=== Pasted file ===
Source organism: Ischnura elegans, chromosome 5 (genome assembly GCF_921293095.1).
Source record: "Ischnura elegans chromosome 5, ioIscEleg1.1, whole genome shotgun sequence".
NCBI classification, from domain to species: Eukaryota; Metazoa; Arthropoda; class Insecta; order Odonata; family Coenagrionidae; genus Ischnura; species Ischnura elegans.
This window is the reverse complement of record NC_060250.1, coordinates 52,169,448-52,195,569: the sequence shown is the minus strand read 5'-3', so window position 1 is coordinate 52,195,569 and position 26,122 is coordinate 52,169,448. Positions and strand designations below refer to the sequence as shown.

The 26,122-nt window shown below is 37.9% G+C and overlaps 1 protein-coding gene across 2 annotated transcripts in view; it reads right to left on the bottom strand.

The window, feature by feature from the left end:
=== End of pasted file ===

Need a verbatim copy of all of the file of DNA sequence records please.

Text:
Source organism: Ischnura elegans, chromosome 5 (genome assembly GCF_921293095.1).
Source record: "Ischnura elegans chromosome 5, ioIscEleg1.1, whole genome shotgun sequence".
NCBI classification, from domain to species: Eukaryota; Metazoa; Arthropoda; class Insecta; order Odonata; family Coenagrionidae; genus Ischnura; species Ischnura elegans.
This window is the reverse complement of record NC_060250.1, coordinates 52,169,448-52,195,569: the sequence shown is the minus strand read 5'-3', so window position 1 is coordinate 52,195,569 and position 26,122 is coordinate 52,169,448. Positions and strand designations below refer to the sequence as shown.

The 26,122-nt window shown below is 37.9% G+C and overlaps 1 protein-coding gene across 2 annotated transcripts in view; it reads right to left on the bottom strand.

The window, feature by feature from the left end: